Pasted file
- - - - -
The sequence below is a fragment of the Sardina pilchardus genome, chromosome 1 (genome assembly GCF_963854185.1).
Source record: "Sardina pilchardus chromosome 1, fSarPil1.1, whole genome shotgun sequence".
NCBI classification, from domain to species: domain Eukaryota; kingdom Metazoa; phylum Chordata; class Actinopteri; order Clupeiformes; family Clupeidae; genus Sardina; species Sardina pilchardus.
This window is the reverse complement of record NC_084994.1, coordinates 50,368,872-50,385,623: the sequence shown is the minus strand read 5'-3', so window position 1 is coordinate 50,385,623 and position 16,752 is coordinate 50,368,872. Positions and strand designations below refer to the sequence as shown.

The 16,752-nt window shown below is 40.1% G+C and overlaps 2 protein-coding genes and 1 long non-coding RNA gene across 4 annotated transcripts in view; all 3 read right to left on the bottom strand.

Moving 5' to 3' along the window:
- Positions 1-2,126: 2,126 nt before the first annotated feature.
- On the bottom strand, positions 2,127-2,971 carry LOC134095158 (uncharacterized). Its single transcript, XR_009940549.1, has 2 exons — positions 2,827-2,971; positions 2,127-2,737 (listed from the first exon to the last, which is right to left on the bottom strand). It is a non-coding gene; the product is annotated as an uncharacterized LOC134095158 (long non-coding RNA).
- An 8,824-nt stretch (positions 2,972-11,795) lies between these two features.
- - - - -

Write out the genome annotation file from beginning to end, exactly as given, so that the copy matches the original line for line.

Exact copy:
The sequence below is a fragment of the Sardina pilchardus genome, chromosome 1 (genome assembly GCF_963854185.1).
Source record: "Sardina pilchardus chromosome 1, fSarPil1.1, whole genome shotgun sequence".
NCBI classification, from domain to species: domain Eukaryota; kingdom Metazoa; phylum Chordata; class Actinopteri; order Clupeiformes; family Clupeidae; genus Sardina; species Sardina pilchardus.
This window is the reverse complement of record NC_084994.1, coordinates 50,368,872-50,385,623: the sequence shown is the minus strand read 5'-3', so window position 1 is coordinate 50,385,623 and position 16,752 is coordinate 50,368,872. Positions and strand designations below refer to the sequence as shown.

The 16,752-nt window shown below is 40.1% G+C and overlaps 2 protein-coding genes and 1 long non-coding RNA gene across 4 annotated transcripts in view; all 3 read right to left on the bottom strand.

Moving 5' to 3' along the window:
- Positions 1-2,126: 2,126 nt before the first annotated feature.
- On the bottom strand, positions 2,127-2,971 carry LOC134095158 (uncharacterized). Its single transcript, XR_009940549.1, has 2 exons — positions 2,827-2,971; positions 2,127-2,737 (listed from the first exon to the last, which is right to left on the bottom strand). It is a non-coding gene; the product is annotated as an uncharacterized LOC134095158 (long non-coding RNA).
- An 8,824-nt stretch (positions 2,972-11,795) lies between these two features.